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Connie Mack Says Bill Nelson Voted for Getting Monkeys High on Coke (VIDEO)

We're a little more than six months away from Election Day, and you know what that means -- it's time to brace yourself for attack-ad season.


Florida Republican Rep. Cornelius "Connie Mack" McGillicuddy sent one out on the airwaves yesterday that didn't have very much content in its 30 seconds, but what it did have was pretty interesting: Sen. Bill Nelson, his Democratic opponent in the Senate election, voted to pay for monkeys getting high on cocaine.

It is true? Well, while Nelson didn't literally vote for the monkey cocaine thing, his vote did lead to monkeys getting high. (The animal, not the band.)

"When Bill Nelson voted for the stimulus, he voted for millions in wasteful spending," the ad says, "including spending our tax dollars to see how monkeys react under the influence of cocaine."

The stimulus did sent around $145,000 to Wake Forest University, but, as PolitiFact points out, the study was not called "Let's Get Zoo Animals Tweaked Because Fuck the American Taxpayer."

As the grant summary explains, researchers were looking into "glutamatergic mechanisms," whatever they are, and how they affect the "role of neurotransmitter systems in the reinforcing effects of cocaine." It wasn't $145 grand flagged for letting Capuchins pretend they're Tony Montana -- it's to understand how cocaine could affect human brain chemistry. You'd think a party so preoccupied with government employees getting drug-tested would be a little more supportive of actually helping people who are addicted.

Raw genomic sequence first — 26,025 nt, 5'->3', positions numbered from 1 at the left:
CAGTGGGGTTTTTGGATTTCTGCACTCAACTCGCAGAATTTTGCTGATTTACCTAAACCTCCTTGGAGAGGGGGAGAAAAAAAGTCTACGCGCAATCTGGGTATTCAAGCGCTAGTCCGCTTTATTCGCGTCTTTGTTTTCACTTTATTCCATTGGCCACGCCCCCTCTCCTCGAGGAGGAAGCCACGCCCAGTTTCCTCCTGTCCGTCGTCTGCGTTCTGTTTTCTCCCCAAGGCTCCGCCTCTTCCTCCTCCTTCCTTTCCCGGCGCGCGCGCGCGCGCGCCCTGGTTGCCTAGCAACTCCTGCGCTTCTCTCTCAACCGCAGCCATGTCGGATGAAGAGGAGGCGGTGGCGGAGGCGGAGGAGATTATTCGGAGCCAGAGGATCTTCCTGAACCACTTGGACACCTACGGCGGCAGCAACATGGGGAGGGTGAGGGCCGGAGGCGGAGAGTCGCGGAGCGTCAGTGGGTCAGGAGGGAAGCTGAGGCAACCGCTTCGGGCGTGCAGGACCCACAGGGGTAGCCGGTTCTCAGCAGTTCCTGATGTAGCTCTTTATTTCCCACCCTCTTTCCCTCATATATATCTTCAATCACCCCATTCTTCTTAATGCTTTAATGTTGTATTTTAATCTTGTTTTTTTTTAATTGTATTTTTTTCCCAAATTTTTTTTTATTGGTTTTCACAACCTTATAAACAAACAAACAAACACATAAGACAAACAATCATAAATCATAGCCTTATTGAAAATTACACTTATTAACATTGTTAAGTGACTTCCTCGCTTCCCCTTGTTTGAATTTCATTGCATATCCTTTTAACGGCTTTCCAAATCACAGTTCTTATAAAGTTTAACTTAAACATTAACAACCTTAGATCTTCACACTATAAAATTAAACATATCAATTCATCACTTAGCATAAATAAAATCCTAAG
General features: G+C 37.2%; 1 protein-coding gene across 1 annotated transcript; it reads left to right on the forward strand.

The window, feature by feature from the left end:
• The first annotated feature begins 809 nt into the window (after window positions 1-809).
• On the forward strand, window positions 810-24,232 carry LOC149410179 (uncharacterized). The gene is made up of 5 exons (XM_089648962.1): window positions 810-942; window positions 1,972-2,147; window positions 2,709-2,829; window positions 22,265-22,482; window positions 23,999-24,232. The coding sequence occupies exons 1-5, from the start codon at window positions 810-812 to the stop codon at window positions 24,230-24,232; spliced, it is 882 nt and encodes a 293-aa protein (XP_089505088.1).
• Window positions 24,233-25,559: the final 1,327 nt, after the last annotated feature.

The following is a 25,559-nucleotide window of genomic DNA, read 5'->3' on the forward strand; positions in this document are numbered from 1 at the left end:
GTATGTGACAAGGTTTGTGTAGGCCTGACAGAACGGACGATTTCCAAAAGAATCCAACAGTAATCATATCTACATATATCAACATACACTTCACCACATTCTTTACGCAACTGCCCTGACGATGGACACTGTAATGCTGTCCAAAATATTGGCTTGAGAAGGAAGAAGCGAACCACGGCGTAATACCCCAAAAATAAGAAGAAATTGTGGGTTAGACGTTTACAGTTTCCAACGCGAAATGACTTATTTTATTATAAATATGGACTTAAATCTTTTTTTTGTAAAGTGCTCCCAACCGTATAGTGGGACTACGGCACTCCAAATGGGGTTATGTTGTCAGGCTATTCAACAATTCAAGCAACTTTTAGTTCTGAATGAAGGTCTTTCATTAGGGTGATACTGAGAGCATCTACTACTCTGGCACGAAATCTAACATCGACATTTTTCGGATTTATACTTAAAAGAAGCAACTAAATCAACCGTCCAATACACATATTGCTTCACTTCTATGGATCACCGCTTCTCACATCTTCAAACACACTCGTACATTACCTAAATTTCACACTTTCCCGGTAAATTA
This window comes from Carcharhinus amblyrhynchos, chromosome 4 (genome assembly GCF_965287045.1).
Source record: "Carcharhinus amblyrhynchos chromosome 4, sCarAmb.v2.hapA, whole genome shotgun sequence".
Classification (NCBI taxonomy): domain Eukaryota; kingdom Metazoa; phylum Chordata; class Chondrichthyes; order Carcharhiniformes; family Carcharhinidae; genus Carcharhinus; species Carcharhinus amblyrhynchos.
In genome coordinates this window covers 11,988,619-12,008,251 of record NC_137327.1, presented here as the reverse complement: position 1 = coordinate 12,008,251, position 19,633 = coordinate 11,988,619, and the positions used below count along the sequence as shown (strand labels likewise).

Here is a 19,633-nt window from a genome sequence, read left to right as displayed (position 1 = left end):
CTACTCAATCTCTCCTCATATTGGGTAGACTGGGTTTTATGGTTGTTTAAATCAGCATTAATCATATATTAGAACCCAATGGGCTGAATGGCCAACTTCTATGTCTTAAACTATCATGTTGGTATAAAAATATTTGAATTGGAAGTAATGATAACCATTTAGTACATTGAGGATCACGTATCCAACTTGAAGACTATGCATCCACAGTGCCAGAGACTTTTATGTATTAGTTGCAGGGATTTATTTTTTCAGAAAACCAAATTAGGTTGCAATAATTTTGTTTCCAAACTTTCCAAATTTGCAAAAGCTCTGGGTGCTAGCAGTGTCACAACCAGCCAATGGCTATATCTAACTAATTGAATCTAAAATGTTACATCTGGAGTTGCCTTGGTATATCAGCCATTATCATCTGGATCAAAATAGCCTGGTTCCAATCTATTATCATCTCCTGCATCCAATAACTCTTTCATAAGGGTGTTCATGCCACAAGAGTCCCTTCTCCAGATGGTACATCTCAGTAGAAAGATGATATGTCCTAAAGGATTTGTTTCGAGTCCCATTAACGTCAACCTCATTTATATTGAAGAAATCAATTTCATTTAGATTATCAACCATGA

"Clearly, drug addiction is a serious problem facing our country, and finding new medical treatments is a high priority," Francis Collins, director of the National Institutes of Health, told the Washington Post ages ago. "I don't know if the critics want us to experiment with humans or just give up on the problem of drug addiction, but we aren't going to do either."

In addition, Nelson had no idea that money was going to the monkeys. Not because he missed that bullet point but because the bullet point didn't exist -- the money in the stimulus bill was flagged for scientific research (egad!), but the grant was awarded by the Department of Health and Human Services months after the stimulus passed.

In any case, here's a sample of what we have to look forward to in the coming months:


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